Meanwhile, younger customers expect far more information at the consideration stage and post-sales interaction – 43% of those aged 16-24 rated third party reviews and recommendations as the factor that impresses them most, compared to only 20% of people aged 55+.
Out of all age groups, 55% of customers say they would abandon a purchase if they found the process difficult.
Brands send more holiday-themed emails despite lower open rates
A new study by Yes Lifecycle Marketing, which involved the analysis of almost 8bn emails sent in Q4 2016, found that holiday-themed emails generated a 14.6% lower open rate than standard emails.
Despite this, brands sent 14.5% more emails to subscribers during the period, with 55% of all brands partaking in holiday-themed campaigns.
The research also suggests that customers do not particularly value discounts in holiday-themed emails. Emails that didn’t include an offer achieved higher open rates than those that promised money off.
UK’s June heatwave sparked a 200% increase in Fitbit searches
It might feel like a distant memory now, but analysis by Summit has revealed how retailers benefited from the recent spell of hot weather in the UK.
As temperatures reached 34.5 degrees this June, consumers purchased more goods relating to fitness and the great outdoors. Argos sold enough paddling pools to hold over 70m litres of water during the heatwave.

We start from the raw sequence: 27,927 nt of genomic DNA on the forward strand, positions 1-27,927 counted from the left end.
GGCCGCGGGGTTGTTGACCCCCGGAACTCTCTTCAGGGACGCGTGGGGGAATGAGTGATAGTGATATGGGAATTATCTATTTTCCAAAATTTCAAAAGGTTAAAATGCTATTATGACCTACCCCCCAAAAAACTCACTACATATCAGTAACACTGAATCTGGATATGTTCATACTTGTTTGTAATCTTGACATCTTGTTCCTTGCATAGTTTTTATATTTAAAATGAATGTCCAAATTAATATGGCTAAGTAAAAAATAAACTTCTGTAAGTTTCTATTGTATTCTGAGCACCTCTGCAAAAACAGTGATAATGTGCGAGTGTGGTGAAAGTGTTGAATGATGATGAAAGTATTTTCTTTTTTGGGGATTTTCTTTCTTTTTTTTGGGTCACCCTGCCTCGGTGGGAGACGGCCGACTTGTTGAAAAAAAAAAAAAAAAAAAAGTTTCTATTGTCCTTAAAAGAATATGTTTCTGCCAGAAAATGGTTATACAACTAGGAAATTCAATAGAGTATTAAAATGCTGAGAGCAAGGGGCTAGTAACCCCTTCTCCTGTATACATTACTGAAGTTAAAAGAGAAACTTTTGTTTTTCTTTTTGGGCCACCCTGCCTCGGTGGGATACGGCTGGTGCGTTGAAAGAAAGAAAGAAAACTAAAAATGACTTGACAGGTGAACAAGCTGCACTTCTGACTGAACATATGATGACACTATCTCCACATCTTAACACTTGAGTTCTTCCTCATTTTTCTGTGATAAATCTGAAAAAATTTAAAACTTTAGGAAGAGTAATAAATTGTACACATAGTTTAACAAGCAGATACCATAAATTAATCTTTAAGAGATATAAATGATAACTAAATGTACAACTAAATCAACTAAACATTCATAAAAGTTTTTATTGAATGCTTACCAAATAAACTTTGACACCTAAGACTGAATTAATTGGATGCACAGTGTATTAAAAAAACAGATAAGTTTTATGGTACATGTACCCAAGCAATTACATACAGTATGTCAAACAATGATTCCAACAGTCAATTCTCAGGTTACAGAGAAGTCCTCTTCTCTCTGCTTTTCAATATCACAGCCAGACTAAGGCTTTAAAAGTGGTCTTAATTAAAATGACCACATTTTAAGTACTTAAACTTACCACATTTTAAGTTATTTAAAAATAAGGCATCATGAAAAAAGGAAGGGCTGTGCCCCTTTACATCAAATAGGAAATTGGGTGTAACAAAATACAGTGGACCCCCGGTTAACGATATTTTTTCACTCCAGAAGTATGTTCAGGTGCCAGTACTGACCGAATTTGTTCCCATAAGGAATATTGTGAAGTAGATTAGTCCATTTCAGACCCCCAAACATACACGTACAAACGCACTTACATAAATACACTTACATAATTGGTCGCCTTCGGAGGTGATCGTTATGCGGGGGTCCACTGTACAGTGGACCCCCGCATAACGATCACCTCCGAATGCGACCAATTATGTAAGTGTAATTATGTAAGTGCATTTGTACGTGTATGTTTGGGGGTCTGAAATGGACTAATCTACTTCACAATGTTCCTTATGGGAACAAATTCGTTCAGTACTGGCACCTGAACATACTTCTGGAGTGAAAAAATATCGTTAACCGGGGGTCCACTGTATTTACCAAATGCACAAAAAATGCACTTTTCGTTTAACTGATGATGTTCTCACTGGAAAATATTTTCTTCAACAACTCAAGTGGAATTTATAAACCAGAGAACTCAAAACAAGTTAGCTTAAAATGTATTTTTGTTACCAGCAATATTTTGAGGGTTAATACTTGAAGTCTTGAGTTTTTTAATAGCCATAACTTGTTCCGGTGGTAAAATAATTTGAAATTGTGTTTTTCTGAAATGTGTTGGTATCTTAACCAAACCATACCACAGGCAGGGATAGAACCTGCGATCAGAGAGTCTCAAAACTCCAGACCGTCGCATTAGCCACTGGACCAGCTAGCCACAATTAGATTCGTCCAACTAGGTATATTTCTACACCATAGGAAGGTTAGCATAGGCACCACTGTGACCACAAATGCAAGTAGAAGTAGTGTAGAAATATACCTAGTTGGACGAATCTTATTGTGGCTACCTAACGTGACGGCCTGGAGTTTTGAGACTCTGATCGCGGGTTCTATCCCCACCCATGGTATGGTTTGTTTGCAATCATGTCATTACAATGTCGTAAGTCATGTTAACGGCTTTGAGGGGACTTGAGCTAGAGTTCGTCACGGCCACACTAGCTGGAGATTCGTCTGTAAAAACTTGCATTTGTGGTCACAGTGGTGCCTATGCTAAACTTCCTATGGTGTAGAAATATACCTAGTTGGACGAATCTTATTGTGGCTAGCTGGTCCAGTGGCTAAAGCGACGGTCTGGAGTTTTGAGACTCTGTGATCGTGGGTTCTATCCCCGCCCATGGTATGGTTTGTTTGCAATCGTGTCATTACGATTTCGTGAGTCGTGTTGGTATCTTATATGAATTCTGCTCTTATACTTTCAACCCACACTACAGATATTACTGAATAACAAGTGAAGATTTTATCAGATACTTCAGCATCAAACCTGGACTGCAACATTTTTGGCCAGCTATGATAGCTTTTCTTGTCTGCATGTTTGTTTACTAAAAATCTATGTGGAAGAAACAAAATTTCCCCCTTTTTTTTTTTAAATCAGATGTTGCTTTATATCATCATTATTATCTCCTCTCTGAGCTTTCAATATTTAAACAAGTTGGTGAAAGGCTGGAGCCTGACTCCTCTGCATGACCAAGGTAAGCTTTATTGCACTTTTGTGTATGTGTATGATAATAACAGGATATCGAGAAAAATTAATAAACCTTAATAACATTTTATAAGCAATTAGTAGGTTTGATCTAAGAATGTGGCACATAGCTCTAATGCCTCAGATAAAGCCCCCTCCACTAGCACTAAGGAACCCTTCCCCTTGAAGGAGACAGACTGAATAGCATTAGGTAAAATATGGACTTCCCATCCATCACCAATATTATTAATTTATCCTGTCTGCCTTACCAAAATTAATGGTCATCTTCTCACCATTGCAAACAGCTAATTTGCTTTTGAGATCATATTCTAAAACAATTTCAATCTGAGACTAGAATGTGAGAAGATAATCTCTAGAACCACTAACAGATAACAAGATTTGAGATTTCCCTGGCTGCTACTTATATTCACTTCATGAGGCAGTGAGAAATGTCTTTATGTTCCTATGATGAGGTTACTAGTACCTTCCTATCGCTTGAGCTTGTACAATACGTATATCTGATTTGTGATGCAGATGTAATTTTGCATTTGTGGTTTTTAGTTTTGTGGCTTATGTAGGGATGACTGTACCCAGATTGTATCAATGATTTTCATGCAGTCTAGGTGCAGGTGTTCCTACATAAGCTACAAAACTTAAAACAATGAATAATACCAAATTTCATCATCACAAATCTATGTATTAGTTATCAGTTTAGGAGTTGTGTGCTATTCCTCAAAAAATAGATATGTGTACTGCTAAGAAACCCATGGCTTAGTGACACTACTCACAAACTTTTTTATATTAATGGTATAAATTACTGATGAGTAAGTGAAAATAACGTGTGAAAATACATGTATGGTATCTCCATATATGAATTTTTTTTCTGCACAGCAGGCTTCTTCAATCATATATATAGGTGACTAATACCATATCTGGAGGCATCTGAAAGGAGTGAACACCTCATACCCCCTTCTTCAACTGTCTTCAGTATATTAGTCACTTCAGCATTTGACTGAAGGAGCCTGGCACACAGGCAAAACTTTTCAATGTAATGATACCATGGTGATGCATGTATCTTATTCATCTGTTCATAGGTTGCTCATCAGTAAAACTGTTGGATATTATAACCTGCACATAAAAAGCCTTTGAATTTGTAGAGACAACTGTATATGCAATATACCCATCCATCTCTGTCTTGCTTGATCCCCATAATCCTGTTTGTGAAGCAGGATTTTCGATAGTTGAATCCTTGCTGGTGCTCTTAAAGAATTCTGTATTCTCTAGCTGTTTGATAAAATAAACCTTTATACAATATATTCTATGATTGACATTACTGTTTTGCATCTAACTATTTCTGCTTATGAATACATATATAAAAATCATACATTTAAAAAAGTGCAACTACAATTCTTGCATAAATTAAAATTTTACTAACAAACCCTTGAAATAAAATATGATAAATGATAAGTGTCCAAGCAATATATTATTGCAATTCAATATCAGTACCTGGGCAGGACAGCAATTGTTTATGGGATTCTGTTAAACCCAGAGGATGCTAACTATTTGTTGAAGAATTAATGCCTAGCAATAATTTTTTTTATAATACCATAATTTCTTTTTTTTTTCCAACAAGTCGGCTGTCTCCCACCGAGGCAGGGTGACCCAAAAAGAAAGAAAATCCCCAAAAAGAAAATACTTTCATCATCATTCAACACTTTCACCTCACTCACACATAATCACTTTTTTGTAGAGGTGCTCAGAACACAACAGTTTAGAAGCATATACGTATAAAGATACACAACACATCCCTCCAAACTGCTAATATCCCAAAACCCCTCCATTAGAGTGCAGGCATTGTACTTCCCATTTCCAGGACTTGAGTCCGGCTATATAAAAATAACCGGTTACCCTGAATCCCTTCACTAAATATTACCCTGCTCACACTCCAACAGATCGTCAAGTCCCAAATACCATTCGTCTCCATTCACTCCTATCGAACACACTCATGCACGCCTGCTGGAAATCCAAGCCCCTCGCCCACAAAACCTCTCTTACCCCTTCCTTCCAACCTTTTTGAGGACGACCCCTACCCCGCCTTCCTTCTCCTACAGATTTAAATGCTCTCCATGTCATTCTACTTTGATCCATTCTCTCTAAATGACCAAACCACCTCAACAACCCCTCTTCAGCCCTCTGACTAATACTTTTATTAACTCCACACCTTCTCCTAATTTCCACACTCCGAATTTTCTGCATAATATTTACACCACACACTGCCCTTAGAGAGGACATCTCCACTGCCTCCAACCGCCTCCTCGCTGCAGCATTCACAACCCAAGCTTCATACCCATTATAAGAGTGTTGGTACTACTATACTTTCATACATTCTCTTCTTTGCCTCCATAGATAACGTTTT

Meanwhile, Fitbit searches saw a 200% increase in demand, and camping-related search terms increased by 86%, driving the biggest increase in demand in nine years. Lastly, searches for fishing equipment more than doubled, seeing a 193% increase, and demonstrating how changes in temperature can influence purchasing decisions.
Discounts on direct hotel bookings increase average order value
Research conducted by Hotelchamp has shown that discounts can result in higher conversion rate and average order value for direct hotel bookings.
It found that hotels offering a 5% discount (rather than no discount) resulted in an 11% increase in conversion rate and a 12% increase in average booking value. When this was increased to a 10% discount, it found a 50% increase in conversion rate and an 11% increase in average booking value.